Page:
There are hundreds of tourniquets on the market, and some have designs that work better than others.
Not all TQs are constructed the same and many are plagued by problems that keep them from being recommended by the Committee for TCCC. That great and all-knowing government think tank created to find the best products for our troops to use in combat.
Their recommendation has become the industry standard when choosing the right gear for the job.
“If our boys overseas are using it, it must be good enough for me.”
But not everyone agrees with this sentiment.
I have run into numerous people who have problems with the # 1 tourniquet on the market and their concerns are not without merit. While I do not share these views on the CAT, I also trust the men who’ve told me their experiences.
Let’s look at 3 reasons why some people HATE the CAT tourniquet.
- Hook and Loop
I have met some warriors who report having used a CAT in very sandy and/or muddy environments and the hook and loop would become clogged with sand and mud and fail to keep the TQ secured on the casualty.
I’ve been in many sandy and muddy environments and used many CATs during those times. I have never once experienced a problem with the hook and loop becoming clogged and refusing to secure.
But if you are in a lot of dangerous sandy and muddy places, this might be a concern for you.
- Plastic Windlass
The plastic windlass on the CAT is a particular sore spot for some people, especially if that person saw combat in IOF and EOF military operations.
Early in these conflicts, the CAT was still a very new life saving apparatus and most troops didn’t understand what they were, or how to use them. Many were repurposed to tie down extra gear to the tops of vehicles heading into combat.
In these early years of conflict and tourniquet development, the CAT windlass went through many changes in the material design and construction processes to improve on the CATs over all structure and reliability.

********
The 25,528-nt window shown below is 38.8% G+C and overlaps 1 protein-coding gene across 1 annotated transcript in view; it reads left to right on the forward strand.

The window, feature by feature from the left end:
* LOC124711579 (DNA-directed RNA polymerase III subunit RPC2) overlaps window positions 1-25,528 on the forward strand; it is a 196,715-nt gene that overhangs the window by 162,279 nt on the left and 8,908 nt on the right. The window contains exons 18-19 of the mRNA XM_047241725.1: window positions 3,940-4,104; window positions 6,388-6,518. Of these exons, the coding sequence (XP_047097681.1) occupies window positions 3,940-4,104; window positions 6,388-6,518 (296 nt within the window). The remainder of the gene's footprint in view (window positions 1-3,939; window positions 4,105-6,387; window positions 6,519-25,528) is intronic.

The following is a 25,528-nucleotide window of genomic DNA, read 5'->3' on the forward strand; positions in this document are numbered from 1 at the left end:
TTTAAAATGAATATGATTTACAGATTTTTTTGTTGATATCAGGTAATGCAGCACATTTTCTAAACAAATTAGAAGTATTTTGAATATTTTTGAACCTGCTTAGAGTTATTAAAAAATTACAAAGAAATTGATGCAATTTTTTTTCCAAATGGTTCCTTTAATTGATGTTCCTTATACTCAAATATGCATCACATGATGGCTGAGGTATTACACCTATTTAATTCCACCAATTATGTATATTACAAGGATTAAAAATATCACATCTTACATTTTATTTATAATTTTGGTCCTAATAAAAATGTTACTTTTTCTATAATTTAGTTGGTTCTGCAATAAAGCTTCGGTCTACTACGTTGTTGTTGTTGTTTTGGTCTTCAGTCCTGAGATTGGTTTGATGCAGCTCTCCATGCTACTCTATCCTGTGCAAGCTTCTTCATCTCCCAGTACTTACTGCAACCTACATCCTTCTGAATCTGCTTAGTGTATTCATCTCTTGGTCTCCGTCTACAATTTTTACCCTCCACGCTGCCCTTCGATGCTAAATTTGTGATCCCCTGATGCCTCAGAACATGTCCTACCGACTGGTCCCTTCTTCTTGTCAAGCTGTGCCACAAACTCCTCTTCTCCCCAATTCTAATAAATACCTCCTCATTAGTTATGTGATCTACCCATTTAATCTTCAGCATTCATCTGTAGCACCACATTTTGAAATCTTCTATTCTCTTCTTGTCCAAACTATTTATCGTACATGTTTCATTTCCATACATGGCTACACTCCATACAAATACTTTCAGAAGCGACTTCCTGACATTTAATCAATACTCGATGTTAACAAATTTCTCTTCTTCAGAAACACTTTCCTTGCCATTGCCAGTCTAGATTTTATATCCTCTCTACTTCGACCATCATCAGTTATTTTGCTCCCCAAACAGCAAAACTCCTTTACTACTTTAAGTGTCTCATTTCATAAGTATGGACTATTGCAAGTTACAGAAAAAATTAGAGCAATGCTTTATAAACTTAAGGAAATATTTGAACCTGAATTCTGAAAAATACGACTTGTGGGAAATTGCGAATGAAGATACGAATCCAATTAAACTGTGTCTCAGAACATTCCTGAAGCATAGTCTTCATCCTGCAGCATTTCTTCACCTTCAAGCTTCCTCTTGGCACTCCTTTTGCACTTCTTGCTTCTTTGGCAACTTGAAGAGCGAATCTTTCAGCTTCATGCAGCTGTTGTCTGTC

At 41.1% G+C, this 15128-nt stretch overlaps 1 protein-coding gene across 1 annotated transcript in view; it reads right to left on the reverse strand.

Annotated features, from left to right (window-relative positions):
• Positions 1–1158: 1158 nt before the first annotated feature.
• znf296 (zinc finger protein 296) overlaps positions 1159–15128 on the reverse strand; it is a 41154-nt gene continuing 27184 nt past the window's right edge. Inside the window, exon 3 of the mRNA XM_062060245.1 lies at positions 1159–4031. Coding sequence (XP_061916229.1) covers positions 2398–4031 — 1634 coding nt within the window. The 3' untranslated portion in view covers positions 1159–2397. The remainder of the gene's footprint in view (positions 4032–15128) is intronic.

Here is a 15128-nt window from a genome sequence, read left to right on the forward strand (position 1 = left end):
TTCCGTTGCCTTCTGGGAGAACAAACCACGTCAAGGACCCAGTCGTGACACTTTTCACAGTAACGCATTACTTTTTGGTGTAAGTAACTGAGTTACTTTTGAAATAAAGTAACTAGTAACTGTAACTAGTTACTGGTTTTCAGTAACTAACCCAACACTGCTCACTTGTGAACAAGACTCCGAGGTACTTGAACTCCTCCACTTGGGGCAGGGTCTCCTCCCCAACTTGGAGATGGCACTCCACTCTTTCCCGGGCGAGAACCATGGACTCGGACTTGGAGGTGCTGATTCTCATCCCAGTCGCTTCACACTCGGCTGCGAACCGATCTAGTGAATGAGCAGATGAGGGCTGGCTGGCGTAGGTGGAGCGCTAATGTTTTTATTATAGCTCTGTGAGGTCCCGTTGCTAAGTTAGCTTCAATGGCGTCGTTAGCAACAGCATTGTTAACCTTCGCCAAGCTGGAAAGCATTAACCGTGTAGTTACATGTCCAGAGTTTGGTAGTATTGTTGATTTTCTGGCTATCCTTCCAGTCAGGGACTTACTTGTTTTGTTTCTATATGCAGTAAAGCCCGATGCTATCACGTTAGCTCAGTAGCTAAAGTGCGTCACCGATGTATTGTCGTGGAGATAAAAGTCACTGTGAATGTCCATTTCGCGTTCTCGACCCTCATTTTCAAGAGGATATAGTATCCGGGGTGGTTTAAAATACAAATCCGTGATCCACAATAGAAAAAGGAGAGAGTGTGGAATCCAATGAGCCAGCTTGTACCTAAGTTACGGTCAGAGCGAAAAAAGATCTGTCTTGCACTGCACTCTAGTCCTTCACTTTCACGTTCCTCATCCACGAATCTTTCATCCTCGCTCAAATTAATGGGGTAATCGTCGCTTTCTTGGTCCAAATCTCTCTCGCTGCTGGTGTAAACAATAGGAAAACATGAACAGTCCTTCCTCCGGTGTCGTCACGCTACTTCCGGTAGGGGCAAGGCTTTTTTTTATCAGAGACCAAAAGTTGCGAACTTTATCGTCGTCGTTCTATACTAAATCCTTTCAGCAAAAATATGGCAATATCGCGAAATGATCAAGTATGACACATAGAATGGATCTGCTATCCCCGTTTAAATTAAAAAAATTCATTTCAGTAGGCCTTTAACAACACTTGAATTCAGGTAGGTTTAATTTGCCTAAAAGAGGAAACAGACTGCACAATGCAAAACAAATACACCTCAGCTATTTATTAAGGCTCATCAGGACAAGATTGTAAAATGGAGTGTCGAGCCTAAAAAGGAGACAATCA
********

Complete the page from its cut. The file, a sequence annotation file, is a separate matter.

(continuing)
The CAT is currently in the 7th generation of manufacture, and I’ve not heard a single report of there being any issues with the new, more robust design. That doesn’t mean there have been no failures, but the frequency has been drastically reduced.
The nearly $30 price tag on each CAT has caused a lot of people to question why these tourniquets are so expensive.
Surely these TQs, especially being made of plastic, are not that expensive to produce. Why the high price tag?
I don’t know for sure. But I suspect that $30 is what the CAT is being sold to the US military for. They are not allowed to sell a product to the US Government for one price and then sell it for less to someone else.
With the US military and police departments being the primary purchasers for these TQs, and the company controlling CAT profits does not want to lose out on that sweet $30 per TQ. Leaving us to payout the high price tag for an important piece of gear.
Is there a better option if price is prohibitive?
Unfortunately, no. There may be cheaper TQs out there on the market, but none that have the significant track record and reliability that the CAT does.
Many other TQ companies have followed the example of the CAT and price their TQs in the $30 range as well. So even if you want a different type of TQ, you’ll still be paying the same price.
If, after reading this, you decide that the CAT is just not the right tourniquet for you.
So, what are the other options? Next week we’ll look at several alternatives to the CAT that may work for you.
Check out our FREE online course, Emergency Trauma Response so you know how to use that fancy new tourniquet of yours.